Saturday, November 01, 2008

Campaign Life Coalition On The Election That Was

The Campaign Life Coalition has done a wrap-up on the Oct. 14th Election. Here are some of the highlights:

1) The Christian Heritage Party ran 59 candidates and received 26,722 votes in total – its lowest total vote yet.

2) Many alleged pro-life candidates were unwilling to say as much:

In many cases, we were assured by local pro-lifers that a particular candidate was pro-life even as the candidate refused to answer questions on the issue. This made it difficult to identify confirmed pro-life candidates and pass this information on to supporters.

3) Liberal Party President Doug Ferguson wrote CLC a letter in which he claimed:

On the issue of euthanasia and physician-assisted suicide, Ferguson said the Liberals recognize they are illegal and do not “plan to change the laws governing these issues” but would “continue to listen closely to the views of Canadians on these and other end-of-life issues.”

I have no deeply formed opinions on these issues. But...interesting.

4) The CLC is majorly pissed with Stephen Harper:

Stephen Harper is definitely not pro-life.

5) The CLC is still hawking its KLVU Research "massive poll" that found 56% of Canadians opposed Morgentaler's receiving the order of Canada. While I think KLRVU has done some decent polling work since, that one was a stinker.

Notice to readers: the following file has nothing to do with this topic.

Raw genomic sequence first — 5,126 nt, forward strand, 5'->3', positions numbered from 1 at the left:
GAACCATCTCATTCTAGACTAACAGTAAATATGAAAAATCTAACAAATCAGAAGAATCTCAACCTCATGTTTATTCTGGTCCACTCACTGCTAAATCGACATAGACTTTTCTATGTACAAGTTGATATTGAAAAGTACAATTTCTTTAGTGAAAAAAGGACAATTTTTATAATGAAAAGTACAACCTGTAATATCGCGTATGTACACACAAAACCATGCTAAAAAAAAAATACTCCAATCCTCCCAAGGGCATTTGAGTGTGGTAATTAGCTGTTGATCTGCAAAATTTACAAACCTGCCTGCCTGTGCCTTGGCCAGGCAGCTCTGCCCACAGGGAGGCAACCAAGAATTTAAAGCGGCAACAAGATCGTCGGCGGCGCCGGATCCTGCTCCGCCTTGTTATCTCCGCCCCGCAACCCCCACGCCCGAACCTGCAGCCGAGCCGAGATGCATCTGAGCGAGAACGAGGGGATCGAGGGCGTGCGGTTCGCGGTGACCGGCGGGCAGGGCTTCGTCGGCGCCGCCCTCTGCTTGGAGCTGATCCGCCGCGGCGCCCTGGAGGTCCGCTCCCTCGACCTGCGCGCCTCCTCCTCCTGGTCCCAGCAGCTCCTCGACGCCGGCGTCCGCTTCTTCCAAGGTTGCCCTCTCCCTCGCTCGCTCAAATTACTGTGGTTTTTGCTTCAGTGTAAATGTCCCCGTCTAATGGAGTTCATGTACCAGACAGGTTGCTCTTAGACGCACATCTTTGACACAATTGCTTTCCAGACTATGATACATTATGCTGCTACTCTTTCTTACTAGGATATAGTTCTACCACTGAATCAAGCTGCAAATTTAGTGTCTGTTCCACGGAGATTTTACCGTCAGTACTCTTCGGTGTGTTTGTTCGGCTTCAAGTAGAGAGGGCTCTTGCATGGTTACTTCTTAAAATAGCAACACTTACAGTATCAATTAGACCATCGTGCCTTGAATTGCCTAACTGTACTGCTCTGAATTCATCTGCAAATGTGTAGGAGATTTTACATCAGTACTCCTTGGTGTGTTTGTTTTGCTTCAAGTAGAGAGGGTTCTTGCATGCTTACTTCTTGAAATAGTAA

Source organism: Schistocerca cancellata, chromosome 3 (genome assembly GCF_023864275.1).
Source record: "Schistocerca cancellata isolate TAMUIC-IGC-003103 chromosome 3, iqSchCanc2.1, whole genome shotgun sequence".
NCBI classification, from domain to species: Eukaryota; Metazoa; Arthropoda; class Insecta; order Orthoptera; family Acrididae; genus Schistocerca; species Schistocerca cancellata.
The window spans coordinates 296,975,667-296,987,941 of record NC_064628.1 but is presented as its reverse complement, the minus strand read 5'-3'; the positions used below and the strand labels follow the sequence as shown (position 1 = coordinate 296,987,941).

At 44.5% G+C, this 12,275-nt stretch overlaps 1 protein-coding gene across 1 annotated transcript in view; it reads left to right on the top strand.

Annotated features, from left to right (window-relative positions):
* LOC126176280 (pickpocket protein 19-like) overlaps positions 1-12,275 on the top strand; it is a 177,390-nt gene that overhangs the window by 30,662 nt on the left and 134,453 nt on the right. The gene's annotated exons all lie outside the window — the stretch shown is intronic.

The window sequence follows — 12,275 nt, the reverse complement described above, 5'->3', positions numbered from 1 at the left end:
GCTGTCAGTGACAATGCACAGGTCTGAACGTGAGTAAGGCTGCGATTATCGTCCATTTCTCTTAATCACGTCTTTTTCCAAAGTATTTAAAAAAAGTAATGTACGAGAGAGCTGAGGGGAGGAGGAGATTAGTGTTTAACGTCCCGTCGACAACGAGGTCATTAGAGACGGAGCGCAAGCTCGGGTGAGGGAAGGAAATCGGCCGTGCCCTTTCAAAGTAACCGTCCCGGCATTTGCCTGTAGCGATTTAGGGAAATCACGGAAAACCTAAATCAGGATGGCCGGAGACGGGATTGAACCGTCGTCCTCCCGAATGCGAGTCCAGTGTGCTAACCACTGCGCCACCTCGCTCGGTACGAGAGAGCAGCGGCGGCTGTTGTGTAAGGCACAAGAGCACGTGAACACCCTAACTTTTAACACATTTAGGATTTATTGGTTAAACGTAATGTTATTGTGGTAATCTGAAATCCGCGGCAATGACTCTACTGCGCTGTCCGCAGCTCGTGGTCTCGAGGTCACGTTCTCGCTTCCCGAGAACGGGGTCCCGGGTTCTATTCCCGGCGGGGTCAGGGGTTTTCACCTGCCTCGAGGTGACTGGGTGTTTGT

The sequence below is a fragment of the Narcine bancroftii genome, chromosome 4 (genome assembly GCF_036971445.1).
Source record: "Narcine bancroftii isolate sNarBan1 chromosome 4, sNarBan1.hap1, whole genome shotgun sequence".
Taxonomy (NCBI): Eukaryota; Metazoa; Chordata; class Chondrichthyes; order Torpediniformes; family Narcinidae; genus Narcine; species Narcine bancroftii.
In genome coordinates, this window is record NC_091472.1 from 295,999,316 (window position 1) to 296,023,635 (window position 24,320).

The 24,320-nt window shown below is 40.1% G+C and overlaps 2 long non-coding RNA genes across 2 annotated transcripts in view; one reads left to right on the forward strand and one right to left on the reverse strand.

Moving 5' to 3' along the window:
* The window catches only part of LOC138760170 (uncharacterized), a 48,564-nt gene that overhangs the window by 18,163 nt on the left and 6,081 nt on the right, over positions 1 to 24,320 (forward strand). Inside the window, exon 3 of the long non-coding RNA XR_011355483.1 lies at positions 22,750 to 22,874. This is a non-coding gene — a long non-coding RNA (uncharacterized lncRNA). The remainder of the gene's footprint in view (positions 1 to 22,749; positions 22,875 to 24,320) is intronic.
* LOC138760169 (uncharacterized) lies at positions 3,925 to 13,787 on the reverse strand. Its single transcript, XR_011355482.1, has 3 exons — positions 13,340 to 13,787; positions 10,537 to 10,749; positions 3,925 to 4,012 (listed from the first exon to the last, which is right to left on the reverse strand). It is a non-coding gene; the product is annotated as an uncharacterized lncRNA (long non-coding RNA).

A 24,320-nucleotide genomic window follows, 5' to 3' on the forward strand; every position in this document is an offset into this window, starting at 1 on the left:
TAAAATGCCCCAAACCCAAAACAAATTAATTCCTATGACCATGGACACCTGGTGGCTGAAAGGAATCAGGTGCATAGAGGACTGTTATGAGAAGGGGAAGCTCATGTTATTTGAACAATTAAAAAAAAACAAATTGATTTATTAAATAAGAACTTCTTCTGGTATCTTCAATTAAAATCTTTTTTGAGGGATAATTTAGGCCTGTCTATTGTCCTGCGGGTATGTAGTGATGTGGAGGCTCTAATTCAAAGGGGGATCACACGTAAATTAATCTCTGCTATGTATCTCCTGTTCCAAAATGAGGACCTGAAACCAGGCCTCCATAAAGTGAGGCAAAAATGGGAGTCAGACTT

6) Overall, the CLC claims pro-life candidates "held their ground" in the 2008 election. My own bad math seems to indicate that they are down 2 bodies. Tom Wappel was replaced by pro-choice Michelle Simson in Scarborough Southwest, and Paul Steckle was replaced by Ben Lobb (who refused to answer the CLC questionnaire) in Huron-Bruce. I am willing to be corrected on this, however.

1 comment:

Reality Bites said...

I think it's also worth noting the CHP's per-candidate votes were 453.4 and 625.6 in 2006. 650.6 in 2004. They skipped 2000, but were 548.7 in 1997, 514.5 in 1993, 1627.5 in 1988.

Harper's strategy of ignoring so-cons is clearly one that pays off for him. Not only does it attract centrist voters, but it doesn't cost him anything on the right. Who knows - if Preston Manning hadn't spent his entire career pandering to and standing for bigotry and hatred, he might have been prime minister.